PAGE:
General News of Monday, 30 January 2017
Adolescence in girls signifies the transition from girlhood to womanhood. Good menstrual hygiene is crucial for the health, education and dignity of girls and women. This is an important sanitation issue which has long been in the closet; and there is a long-standing need to openly discuss it.
The United Nations Education, Scientific and Cultural Organisation (UNESCO) reaffirms its position that comprehensive sexuality education is part of the skills-based health education that young people require.
It says puberty should not be taught in isolation, rather it should be delivered through a developmentally appropriate skills-based health education curriculum framework that starts as early as age five and continues into young adulthood.
A research by WaterAid Ghana (WAG) has underscored the need for the provision of the needed water and hygienic facilities in schools to help deal effectively with the issue of menstrual hygiene.
The findings of the research, which were presented at the ‘’WASH in Schools’’ programme, a school Water, Sanitation and Hygiene (WASH) advocacy programme, in Accra last Thursday, further revealed that girls needed a lot of attention and support to be properly enlightened on issues concerning menstruation.
It further indicated the importance of educating girls on menstruation, so as to enable them to lead healthy reproductive lives in future.
The Country Director of WAG, Mr Abdul-Nashiru Mohammed, said the lack of water facilities in schools negatively affected academic performance of the girl-child.
‘’When girls go through their menstrual cycle, they find it very difficult and uncomfortable to go to school; so they rather stay at home,’’ he said.
He added that due to the long period of absenteeism from school, the academic performance of such girls was negatively affected.
He mentioned that it was necessary for parents to give adequate support to the girl-child to ensure that they take proper care of themselves during menstruation, adding;‘’ Parents should be able to support the girl-child with the needed materials during menstruation.”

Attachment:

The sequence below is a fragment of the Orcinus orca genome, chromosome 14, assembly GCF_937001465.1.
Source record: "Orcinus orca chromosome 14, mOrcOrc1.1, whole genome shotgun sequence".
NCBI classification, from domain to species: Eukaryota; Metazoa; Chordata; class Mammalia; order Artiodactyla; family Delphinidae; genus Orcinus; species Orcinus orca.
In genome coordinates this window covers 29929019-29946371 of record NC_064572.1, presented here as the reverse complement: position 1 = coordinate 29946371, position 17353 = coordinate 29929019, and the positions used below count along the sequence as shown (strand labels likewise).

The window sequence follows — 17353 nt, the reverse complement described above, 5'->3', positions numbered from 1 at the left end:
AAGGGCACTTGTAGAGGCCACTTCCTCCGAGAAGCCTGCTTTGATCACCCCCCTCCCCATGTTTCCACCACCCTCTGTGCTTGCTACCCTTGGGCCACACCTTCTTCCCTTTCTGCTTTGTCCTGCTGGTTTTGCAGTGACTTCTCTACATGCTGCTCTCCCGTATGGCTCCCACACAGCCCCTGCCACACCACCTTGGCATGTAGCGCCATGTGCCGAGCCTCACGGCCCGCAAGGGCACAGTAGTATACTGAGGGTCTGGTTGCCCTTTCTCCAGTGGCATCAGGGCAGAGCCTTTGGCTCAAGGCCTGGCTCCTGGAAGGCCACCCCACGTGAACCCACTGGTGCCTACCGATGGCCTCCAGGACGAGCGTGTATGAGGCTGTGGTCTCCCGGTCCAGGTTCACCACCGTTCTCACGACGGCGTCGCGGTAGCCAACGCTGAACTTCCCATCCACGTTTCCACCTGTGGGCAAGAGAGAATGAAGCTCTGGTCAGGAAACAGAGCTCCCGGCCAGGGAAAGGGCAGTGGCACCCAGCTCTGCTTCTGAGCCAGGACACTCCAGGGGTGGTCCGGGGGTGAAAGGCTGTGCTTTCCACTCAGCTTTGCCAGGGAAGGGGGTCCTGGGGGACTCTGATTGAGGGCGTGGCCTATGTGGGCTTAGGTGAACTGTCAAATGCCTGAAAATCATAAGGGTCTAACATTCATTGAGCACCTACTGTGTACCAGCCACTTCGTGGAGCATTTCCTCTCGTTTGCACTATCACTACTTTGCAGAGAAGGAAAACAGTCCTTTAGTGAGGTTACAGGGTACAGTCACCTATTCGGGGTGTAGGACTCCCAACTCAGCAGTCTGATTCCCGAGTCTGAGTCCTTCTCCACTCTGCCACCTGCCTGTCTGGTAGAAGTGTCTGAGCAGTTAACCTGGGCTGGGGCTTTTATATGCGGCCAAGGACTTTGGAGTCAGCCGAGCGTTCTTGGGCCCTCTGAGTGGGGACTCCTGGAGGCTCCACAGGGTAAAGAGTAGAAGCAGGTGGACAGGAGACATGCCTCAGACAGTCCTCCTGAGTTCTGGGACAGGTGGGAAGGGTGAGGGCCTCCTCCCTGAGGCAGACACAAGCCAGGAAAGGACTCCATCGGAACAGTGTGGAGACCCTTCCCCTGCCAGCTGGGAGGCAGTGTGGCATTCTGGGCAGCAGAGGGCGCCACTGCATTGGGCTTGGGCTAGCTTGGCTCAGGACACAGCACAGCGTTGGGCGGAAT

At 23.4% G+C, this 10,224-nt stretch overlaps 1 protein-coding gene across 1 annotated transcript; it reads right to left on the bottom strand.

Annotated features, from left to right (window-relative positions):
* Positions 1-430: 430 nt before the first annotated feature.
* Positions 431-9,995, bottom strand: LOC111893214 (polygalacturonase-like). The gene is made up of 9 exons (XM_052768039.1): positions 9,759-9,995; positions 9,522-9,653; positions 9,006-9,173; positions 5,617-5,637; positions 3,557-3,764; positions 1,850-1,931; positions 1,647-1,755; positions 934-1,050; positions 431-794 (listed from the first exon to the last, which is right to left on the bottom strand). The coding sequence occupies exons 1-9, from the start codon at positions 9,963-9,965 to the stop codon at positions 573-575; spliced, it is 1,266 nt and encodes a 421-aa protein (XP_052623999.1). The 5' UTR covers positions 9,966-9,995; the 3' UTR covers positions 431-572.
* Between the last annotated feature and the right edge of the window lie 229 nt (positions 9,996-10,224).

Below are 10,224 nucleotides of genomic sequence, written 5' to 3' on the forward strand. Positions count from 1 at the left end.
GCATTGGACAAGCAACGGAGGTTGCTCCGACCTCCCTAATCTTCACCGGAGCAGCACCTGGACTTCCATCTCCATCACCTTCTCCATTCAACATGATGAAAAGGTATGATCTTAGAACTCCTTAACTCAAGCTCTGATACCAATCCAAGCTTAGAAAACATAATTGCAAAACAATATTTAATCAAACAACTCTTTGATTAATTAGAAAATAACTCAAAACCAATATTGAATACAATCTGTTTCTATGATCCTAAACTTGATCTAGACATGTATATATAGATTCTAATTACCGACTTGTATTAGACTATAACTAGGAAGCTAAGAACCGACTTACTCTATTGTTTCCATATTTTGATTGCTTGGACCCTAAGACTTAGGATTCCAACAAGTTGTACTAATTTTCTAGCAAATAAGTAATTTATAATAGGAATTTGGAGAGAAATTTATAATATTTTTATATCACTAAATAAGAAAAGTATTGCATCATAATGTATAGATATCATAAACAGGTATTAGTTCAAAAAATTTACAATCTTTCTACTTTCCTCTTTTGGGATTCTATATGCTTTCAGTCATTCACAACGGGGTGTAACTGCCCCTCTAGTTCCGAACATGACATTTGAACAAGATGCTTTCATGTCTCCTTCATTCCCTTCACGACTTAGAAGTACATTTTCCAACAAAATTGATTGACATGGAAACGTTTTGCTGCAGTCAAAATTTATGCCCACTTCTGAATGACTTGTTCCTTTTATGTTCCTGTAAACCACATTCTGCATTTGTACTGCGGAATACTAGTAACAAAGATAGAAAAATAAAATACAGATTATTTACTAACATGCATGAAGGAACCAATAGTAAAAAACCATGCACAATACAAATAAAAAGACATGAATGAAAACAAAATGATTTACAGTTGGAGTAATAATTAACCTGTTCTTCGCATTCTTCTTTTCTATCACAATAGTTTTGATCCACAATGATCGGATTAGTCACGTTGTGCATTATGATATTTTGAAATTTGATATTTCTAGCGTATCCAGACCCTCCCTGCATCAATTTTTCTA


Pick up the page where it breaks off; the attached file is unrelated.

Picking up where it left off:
Mr Mohammed said menstrual hygiene should be embedded in the school curriculum, adding that teachers should also make the topic interesting to students.
‘’We need to make menstrual hygiene an interesting topic in schools, homes and communities. Until we do that, we will always have a challenge,’’ he stressed.
He added that to make the initiative effective, there should be a collaboration across different levels – talking about the issue to make the boys feel comfortable to talk about menstrual issues and provide support to girls.
‘’Until we do that, it will be a problem we keep reciting,’’ he lamented.
He said WAG would work with the Ministry of Water Resources and Sanitation to focus on water and sanitation issues.
A research fellow, Nii Wellington, in a presentation, said the objective of the research was to create awareness, increase school authorities and communities’ participation to positively influence the quality of WASH service delivery and facilities provision at all levels in schools across the nation.
According to the survey, 50 per cent of schools did not have access to potable water because of high water bills, disconnection of water source due to lack of funds to pay bills, irregular flow of water, as well as limited capacity to store water.
The research further showed that children did not enjoy reliable hygiene facilities in their schools, thereby putting their health at risk.
Also, the research showed that children were using unacceptable hygiene facilities and services as required by the Ghana Education Service (GES) standards.